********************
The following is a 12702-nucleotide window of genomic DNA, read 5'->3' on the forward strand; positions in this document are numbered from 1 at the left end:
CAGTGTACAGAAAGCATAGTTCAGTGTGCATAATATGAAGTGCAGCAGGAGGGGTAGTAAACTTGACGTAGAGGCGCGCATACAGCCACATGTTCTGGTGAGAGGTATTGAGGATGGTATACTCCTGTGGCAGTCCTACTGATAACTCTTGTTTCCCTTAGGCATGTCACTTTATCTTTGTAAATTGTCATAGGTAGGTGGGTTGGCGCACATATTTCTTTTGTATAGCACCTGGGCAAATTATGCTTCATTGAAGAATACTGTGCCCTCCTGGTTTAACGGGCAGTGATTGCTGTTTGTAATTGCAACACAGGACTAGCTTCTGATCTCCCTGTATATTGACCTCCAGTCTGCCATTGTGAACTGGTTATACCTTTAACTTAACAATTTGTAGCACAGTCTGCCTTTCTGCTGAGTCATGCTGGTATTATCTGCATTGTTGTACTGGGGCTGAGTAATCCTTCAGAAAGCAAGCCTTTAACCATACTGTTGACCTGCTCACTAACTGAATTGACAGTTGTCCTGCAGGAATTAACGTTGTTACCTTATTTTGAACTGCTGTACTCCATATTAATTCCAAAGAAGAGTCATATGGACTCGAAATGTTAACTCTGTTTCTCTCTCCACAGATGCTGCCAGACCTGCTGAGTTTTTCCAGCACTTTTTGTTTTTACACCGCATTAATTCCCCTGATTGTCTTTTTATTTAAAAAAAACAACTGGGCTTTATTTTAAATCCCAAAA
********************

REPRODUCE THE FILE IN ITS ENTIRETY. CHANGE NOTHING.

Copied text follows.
The following is a 12702-nucleotide window of genomic DNA, read 5'->3' on the forward strand; positions in this document are numbered from 1 at the left end:
CAGTGTACAGAAAGCATAGTTCAGTGTGCATAATATGAAGTGCAGCAGGAGGGGTAGTAAACTTGACGTAGAGGCGCGCATACAGCCACATGTTCTGGTGAGAGGTATTGAGGATGGTATACTCCTGTGGCAGTCCTACTGATAACTCTTGTTTCCCTTAGGCATGTCACTTTATCTTTGTAAATTGTCATAGGTAGGTGGGTTGGCGCACATATTTCTTTTGTATAGCACCTGGGCAAATTATGCTTCATTGAAGAATACTGTGCCCTCCTGGTTTAACGGGCAGTGATTGCTGTTTGTAATTGCAACACAGGACTAGCTTCTGATCTCCCTGTATATTGACCTCCAGTCTGCCATTGTGAACTGGTTATACCTTTAACTTAACAATTTGTAGCACAGTCTGCCTTTCTGCTGAGTCATGCTGGTATTATCTGCATTGTTGTACTGGGGCTGAGTAATCCTTCAGAAAGCAAGCCTTTAACCATACTGTTGACCTGCTCACTAACTGAATTGACAGTTGTCCTGCAGGAATTAACGTTGTTACCTTATTTTGAACTGCTGTACTCCATATTAATTCCAAAGAAGAGTCATATGGACTCGAAATGTTAACTCTGTTTCTCTCTCCACAGATGCTGCCAGACCTGCTGAGTTTTTCCAGCACTTTTTGTTTTTACACCGCATTAATTCCCCTGATTGTCTTTTTATTTAAAAAAAACAACTGGGCTTTATTTTAAATCCCAAAA